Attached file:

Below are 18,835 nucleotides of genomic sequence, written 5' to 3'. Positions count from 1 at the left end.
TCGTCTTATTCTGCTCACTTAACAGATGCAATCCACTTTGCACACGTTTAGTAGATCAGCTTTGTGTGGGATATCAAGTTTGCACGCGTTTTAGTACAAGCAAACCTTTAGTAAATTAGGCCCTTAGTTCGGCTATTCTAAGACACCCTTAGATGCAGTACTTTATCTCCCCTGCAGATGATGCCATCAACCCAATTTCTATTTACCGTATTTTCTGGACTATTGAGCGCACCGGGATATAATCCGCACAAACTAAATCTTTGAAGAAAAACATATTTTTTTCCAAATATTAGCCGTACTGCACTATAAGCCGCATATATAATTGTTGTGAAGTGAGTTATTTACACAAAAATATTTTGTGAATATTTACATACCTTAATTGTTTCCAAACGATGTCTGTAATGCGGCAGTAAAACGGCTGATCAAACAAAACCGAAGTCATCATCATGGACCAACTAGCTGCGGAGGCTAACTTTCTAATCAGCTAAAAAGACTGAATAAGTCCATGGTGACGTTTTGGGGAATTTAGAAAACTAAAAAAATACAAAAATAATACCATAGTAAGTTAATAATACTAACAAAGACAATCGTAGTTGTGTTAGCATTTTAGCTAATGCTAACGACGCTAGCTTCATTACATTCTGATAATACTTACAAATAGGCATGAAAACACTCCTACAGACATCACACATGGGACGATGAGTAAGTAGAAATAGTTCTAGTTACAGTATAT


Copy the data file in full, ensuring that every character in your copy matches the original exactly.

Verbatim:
Below are 18,835 nucleotides of genomic sequence, written 5' to 3'. Positions count from 1 at the left end.
TCGTCTTATTCTGCTCACTTAACAGATGCAATCCACTTTGCACACGTTTAGTAGATCAGCTTTGTGTGGGATATCAAGTTTGCACGCGTTTTAGTACAAGCAAACCTTTAGTAAATTAGGCCCTTAGTTCGGCTATTCTAAGACACCCTTAGATGCAGTACTTTATCTCCCCTGCAGATGATGCCATCAACCCAATTTCTATTTACCGTATTTTCTGGACTATTGAGCGCACCGGGATATAATCCGCACAAACTAAATCTTTGAAGAAAAACATATTTTTTTCCAAATATTAGCCGTACTGCACTATAAGCCGCATATATAATTGTTGTGAAGTGAGTTATTTACACAAAAATATTTTGTGAATATTTACATACCTTAATTGTTTCCAAACGATGTCTGTAATGCGGCAGTAAAACGGCTGATCAAACAAAACCGAAGTCATCATCATGGACCAACTAGCTGCGGAGGCTAACTTTCTAATCAGCTAAAAAGACTGAATAAGTCCATGGTGACGTTTTGGGGAATTTAGAAAACTAAAAAAATACAAAAATAATACCATAGTAAGTTAATAATACTAACAAAGACAATCGTAGTTGTGTTAGCATTTTAGCTAATGCTAACGACGCTAGCTTCATTACATTCTGATAATACTTACAAATAGGCATGAAAACACTCCTACAGACATCACACATGGGACGATGAGTAAGTAGAAATAGTTCTAGTTACAGTATAT